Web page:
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Recurring Themes and Settings

If, with Marc Angenot, we can postulate that popular culture represents “the latent reverie of an epoch,”[1] many of the settings and themes represented in dime novels speak volumes about Quebec society’s postwar fantasies.


To begin with, these stories take place primarily in the city: Montreal dominates regardless of whether it concerns adventure, detective or romance novels. An air of “modernity” and wealth surrounds these novels. The Black Domino observes the city from the heights of his penthouse; Diane the beautiful adventurer, an heiress who practices journalism to escape boredom, drives a convertible... In the romance novels, love is found either at the office, where the young typist falls in love with her boss, or at cabarets or movie theatres frequented by the youth. And ideally, the suitor has enough money in pocket to take his lady to a restaurant and offer her a nice honeymoon in New York, before returning to live in his sprawling Outremont or Westmount mansion.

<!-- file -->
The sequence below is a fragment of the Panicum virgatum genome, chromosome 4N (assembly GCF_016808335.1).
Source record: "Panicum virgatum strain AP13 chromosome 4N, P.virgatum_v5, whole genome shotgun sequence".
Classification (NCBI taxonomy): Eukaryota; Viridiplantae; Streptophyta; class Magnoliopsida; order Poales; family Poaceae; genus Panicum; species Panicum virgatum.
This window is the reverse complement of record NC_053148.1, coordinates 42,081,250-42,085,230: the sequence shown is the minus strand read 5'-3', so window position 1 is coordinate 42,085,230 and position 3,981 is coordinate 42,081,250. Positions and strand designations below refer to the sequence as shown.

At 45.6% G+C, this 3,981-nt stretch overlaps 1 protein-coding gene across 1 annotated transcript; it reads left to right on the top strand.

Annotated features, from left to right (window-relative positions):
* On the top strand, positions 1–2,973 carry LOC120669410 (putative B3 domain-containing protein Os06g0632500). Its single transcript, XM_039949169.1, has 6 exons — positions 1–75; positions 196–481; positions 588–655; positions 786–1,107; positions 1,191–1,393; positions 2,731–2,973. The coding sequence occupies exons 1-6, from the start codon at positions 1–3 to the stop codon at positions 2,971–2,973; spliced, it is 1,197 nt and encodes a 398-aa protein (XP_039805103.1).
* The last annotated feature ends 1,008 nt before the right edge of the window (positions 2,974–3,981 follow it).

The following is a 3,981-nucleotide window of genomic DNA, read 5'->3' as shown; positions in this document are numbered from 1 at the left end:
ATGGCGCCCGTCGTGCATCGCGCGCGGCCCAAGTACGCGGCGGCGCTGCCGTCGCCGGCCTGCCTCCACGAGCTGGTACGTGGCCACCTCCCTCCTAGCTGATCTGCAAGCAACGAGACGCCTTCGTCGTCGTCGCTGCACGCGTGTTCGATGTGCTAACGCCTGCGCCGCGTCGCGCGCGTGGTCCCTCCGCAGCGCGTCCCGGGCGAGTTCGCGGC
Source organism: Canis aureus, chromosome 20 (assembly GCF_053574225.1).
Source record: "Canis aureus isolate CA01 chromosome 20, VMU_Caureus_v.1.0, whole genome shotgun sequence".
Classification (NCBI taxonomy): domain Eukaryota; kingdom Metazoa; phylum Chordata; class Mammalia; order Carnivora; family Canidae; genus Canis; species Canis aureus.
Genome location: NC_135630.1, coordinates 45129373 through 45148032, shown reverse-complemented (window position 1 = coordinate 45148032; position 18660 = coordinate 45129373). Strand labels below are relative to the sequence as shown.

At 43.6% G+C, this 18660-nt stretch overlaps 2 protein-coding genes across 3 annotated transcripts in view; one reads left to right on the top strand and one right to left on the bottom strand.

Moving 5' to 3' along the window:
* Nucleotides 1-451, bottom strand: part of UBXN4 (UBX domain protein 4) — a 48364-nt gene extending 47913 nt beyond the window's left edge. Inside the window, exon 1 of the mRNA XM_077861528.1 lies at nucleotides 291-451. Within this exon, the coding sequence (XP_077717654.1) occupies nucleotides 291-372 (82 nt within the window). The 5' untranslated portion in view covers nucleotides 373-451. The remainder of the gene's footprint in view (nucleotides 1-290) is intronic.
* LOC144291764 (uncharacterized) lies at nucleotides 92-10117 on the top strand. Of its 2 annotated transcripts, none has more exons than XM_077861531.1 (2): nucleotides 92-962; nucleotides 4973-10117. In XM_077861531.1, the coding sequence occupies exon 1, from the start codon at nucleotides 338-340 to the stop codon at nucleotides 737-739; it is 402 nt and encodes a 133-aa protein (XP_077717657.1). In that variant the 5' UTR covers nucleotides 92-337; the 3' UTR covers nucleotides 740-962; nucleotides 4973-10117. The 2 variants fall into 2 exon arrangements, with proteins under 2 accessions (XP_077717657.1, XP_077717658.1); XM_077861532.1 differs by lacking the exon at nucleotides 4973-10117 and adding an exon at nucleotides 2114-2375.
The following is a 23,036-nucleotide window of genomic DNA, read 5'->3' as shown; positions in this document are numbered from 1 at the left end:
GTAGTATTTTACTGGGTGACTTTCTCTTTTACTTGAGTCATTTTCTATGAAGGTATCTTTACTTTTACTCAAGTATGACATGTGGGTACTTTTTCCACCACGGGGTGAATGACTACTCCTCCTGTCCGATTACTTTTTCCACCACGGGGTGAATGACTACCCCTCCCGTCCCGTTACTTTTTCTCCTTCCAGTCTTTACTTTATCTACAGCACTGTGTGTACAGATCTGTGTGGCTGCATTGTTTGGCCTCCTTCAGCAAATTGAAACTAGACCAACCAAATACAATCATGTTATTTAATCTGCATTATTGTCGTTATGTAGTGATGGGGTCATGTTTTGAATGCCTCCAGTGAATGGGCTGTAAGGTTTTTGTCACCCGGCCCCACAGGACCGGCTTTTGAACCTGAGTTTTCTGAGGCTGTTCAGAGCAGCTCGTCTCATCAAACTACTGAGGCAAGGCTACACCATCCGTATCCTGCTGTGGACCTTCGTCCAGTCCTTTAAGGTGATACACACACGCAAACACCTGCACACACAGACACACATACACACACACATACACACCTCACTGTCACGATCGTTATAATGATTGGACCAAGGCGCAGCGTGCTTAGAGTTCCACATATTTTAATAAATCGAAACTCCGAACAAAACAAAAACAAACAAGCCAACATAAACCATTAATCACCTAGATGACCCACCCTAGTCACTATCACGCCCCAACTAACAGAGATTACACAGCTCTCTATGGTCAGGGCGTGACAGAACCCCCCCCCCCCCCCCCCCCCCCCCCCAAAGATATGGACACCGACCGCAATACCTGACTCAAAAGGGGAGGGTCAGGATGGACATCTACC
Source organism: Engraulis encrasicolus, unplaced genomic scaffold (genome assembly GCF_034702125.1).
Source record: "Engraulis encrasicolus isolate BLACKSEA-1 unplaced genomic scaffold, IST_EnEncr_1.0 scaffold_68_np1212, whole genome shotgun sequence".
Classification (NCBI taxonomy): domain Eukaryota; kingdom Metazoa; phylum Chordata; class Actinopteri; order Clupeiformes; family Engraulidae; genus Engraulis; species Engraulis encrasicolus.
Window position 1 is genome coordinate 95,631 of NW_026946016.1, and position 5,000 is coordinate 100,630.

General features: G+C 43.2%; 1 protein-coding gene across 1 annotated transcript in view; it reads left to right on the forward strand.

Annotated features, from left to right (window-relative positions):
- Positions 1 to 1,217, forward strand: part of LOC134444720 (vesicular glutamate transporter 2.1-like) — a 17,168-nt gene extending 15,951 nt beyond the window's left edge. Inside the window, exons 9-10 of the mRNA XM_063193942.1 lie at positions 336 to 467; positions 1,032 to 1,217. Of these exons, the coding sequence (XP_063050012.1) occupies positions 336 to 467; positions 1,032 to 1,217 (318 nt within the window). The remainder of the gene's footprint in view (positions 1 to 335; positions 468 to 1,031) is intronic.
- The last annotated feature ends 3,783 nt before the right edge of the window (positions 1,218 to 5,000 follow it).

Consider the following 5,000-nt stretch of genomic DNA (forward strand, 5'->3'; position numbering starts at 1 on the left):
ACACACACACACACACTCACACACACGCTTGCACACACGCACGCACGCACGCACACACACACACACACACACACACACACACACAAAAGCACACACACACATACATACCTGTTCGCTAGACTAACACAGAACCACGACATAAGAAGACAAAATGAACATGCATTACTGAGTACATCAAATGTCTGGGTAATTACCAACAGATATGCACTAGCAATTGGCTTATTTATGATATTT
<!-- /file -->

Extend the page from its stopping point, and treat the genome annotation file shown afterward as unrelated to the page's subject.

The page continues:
Dime novels offer an American dream à la québécoise: all the big bosses in the romance novels, for example, are francophones. We are in the presence of what Denis Saint-Jacques would call a “realistic fiction” or “waking dream,” involving the skillful mixing of very concrete elements (the names of streets, for example) with fantasy to produce a universe that readers can buy into, despite its fantastic character. The result is a “lifting of prohibitions” for readers willing to “participate in the fantasy offered up as fiction,” which allows them to live out this adventure “in a world freer than the reality intertwined with it.”[2] 


[1] Marc Angenot, “Qu’est-ce que la paralittérature?”,  Études littéraires, vol. 7, no 1, 1974, p. 21-22.

[2] Denis Saint-Jacques, “L’idéologique dans le texte,” in Le Phénomène IXE-13, Québec, Presses de l’Université Laval, 1984, p. 288.

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